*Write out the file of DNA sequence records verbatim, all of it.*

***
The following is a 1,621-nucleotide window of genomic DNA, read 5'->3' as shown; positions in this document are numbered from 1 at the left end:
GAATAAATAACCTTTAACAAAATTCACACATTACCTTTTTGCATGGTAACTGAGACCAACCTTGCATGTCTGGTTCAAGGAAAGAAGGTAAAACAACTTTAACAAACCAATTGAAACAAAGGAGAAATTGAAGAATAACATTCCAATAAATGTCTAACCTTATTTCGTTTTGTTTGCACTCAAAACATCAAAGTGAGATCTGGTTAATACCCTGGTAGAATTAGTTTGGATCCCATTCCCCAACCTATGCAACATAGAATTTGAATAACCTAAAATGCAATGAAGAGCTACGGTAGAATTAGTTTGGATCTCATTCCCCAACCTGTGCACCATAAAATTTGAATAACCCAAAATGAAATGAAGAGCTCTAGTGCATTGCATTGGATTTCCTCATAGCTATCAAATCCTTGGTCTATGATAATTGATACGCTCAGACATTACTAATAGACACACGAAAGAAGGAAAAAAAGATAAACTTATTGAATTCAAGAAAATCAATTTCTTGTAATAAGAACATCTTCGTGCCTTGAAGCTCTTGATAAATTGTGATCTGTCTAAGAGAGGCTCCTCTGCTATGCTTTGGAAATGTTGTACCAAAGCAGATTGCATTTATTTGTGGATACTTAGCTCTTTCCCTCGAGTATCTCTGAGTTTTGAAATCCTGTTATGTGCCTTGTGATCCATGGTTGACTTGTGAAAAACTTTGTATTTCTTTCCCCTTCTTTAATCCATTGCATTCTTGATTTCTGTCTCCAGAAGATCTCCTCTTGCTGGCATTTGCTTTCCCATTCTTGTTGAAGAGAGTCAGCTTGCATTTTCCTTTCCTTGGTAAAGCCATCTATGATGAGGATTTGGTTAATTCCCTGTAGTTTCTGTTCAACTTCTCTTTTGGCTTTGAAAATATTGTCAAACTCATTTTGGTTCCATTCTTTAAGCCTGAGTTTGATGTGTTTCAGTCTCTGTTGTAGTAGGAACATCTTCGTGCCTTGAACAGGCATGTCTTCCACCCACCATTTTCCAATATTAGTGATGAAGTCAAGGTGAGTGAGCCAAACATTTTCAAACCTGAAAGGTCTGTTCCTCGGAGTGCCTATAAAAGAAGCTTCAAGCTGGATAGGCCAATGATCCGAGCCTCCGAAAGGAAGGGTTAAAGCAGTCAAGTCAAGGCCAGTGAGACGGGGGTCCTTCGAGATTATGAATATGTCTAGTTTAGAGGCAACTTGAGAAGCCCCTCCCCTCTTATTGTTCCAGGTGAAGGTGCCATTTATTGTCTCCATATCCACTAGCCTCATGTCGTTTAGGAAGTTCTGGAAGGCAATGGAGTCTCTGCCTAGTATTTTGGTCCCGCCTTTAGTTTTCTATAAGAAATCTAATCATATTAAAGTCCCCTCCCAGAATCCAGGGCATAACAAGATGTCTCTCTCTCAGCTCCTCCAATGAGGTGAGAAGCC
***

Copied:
The following is a 1,621-nucleotide window of genomic DNA, read 5'->3' as shown; positions in this document are numbered from 1 at the left end:
GAATAAATAACCTTTAACAAAATTCACACATTACCTTTTTGCATGGTAACTGAGACCAACCTTGCATGTCTGGTTCAAGGAAAGAAGGTAAAACAACTTTAACAAACCAATTGAAACAAAGGAGAAATTGAAGAATAACATTCCAATAAATGTCTAACCTTATTTCGTTTTGTTTGCACTCAAAACATCAAAGTGAGATCTGGTTAATACCCTGGTAGAATTAGTTTGGATCCCATTCCCCAACCTATGCAACATAGAATTTGAATAACCTAAAATGCAATGAAGAGCTACGGTAGAATTAGTTTGGATCTCATTCCCCAACCTGTGCACCATAAAATTTGAATAACCCAAAATGAAATGAAGAGCTCTAGTGCATTGCATTGGATTTCCTCATAGCTATCAAATCCTTGGTCTATGATAATTGATACGCTCAGACATTACTAATAGACACACGAAAGAAGGAAAAAAAGATAAACTTATTGAATTCAAGAAAATCAATTTCTTGTAATAAGAACATCTTCGTGCCTTGAAGCTCTTGATAAATTGTGATCTGTCTAAGAGAGGCTCCTCTGCTATGCTTTGGAAATGTTGTACCAAAGCAGATTGCATTTATTTGTGGATACTTAGCTCTTTCCCTCGAGTATCTCTGAGTTTTGAAATCCTGTTATGTGCCTTGTGATCCATGGTTGACTTGTGAAAAACTTTGTATTTCTTTCCCCTTCTTTAATCCATTGCATTCTTGATTTCTGTCTCCAGAAGATCTCCTCTTGCTGGCATTTGCTTTCCCATTCTTGTTGAAGAGAGTCAGCTTGCATTTTCCTTTCCTTGGTAAAGCCATCTATGATGAGGATTTGGTTAATTCCCTGTAGTTTCTGTTCAACTTCTCTTTTGGCTTTGAAAATATTGTCAAACTCATTTTGGTTCCATTCTTTAAGCCTGAGTTTGATGTGTTTCAGTCTCTGTTGTAGTAGGAACATCTTCGTGCCTTGAACAGGCATGTCTTCCACCCACCATTTTCCAATATTAGTGATGAAGTCAAGGTGAGTGAGCCAAACATTTTCAAACCTGAAAGGTCTGTTCCTCGGAGTGCCTATAAAAGAAGCTTCAAGCTGGATAGGCCAATGATCCGAGCCTCCGAAAGGAAGGGTTAAAGCAGTCAAGTCAAGGCCAGTGAGACGGGGGTCCTTCGAGATTATGAATATGTCTAGTTTAGAGGCAACTTGAGAAGCCCCTCCCCTCTTATTGTTCCAGGTGAAGGTGCCATTTATTGTCTCCATATCCACTAGCCTCATGTCGTTTAGGAAGTTCTGGAAGGCAATGGAGTCTCTGCCTAGTATTTTGGTCCCGCCTTTAGTTTTCTATAAGAAATCTAATCATATTAAAGTCCCCTCCCAGAATCCAGGGCATAACAAGATGTCTCTCTCTCAGCTCCTCCAATGAGGTGAGAAGCC